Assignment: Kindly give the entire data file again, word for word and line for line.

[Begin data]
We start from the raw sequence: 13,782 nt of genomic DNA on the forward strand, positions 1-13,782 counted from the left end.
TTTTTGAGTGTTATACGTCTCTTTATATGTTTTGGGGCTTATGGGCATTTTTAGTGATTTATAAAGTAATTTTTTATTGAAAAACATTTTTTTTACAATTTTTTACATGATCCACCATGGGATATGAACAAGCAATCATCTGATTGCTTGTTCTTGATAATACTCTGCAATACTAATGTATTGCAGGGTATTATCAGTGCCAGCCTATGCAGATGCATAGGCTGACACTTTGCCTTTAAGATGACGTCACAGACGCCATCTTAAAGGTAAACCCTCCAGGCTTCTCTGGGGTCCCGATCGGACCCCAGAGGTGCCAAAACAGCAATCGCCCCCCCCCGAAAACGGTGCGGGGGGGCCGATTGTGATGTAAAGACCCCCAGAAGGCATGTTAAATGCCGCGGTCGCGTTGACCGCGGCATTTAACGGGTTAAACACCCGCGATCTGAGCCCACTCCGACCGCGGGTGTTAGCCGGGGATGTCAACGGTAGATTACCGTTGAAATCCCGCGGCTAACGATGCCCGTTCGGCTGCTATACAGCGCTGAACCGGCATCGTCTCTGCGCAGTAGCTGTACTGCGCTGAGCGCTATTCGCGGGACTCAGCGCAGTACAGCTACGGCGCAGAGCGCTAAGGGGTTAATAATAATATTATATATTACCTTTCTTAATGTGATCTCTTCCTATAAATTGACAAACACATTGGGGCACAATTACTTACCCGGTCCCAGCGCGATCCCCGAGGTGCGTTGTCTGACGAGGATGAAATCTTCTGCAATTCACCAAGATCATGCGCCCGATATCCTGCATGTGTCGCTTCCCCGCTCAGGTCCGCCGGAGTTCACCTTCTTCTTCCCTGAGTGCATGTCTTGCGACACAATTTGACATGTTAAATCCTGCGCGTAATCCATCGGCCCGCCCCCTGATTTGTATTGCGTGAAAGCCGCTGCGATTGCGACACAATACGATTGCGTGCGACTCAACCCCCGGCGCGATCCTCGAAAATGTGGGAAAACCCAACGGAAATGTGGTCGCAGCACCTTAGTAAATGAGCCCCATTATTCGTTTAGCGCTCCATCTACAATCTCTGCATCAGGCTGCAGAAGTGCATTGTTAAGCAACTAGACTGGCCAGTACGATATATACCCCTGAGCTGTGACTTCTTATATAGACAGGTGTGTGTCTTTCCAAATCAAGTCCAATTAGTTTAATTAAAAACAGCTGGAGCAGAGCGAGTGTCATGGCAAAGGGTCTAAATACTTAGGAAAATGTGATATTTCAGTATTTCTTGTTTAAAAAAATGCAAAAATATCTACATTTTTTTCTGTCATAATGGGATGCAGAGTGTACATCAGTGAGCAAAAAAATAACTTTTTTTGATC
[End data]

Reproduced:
We start from the raw sequence: 13,782 nt of genomic DNA on the forward strand, positions 1-13,782 counted from the left end.
TTTTTGAGTGTTATACGTCTCTTTATATGTTTTGGGGCTTATGGGCATTTTTAGTGATTTATAAAGTAATTTTTTATTGAAAAACATTTTTTTTACAATTTTTTACATGATCCACCATGGGATATGAACAAGCAATCATCTGATTGCTTGTTCTTGATAATACTCTGCAATACTAATGTATTGCAGGGTATTATCAGTGCCAGCCTATGCAGATGCATAGGCTGACACTTTGCCTTTAAGATGACGTCACAGACGCCATCTTAAAGGTAAACCCTCCAGGCTTCTCTGGGGTCCCGATCGGACCCCAGAGGTGCCAAAACAGCAATCGCCCCCCCCCGAAAACGGTGCGGGGGGGCCGATTGTGATGTAAAGACCCCCAGAAGGCATGTTAAATGCCGCGGTCGCGTTGACCGCGGCATTTAACGGGTTAAACACCCGCGATCTGAGCCCACTCCGACCGCGGGTGTTAGCCGGGGATGTCAACGGTAGATTACCGTTGAAATCCCGCGGCTAACGATGCCCGTTCGGCTGCTATACAGCGCTGAACCGGCATCGTCTCTGCGCAGTAGCTGTACTGCGCTGAGCGCTATTCGCGGGACTCAGCGCAGTACAGCTACGGCGCAGAGCGCTAAGGGGTTAATAATAATATTATATATTACCTTTCTTAATGTGATCTCTTCCTATAAATTGACAAACACATTGGGGCACAATTACTTACCCGGTCCCAGCGCGATCCCCGAGGTGCGTTGTCTGACGAGGATGAAATCTTCTGCAATTCACCAAGATCATGCGCCCGATATCCTGCATGTGTCGCTTCCCCGCTCAGGTCCGCCGGAGTTCACCTTCTTCTTCCCTGAGTGCATGTCTTGCGACACAATTTGACATGTTAAATCCTGCGCGTAATCCATCGGCCCGCCCCCTGATTTGTATTGCGTGAAAGCCGCTGCGATTGCGACACAATACGATTGCGTGCGACTCAACCCCCGGCGCGATCCTCGAAAATGTGGGAAAACCCAACGGAAATGTGGTCGCAGCACCTTAGTAAATGAGCCCCATTATTCGTTTAGCGCTCCATCTACAATCTCTGCATCAGGCTGCAGAAGTGCATTGTTAAGCAACTAGACTGGCCAGTACGATATATACCCCTGAGCTGTGACTTCTTATATAGACAGGTGTGTGTCTTTCCAAATCAAGTCCAATTAGTTTAATTAAAAACAGCTGGAGCAGAGCGAGTGTCATGGCAAAGGGTCTAAATACTTAGGAAAATGTGATATTTCAGTATTTCTTGTTTAAAAAAATGCAAAAATATCTACATTTTTTTCTGTCATAATGGGATGCAGAGTGTACATCAGTGAGCAAAAAAATAACTTTTTTTGATC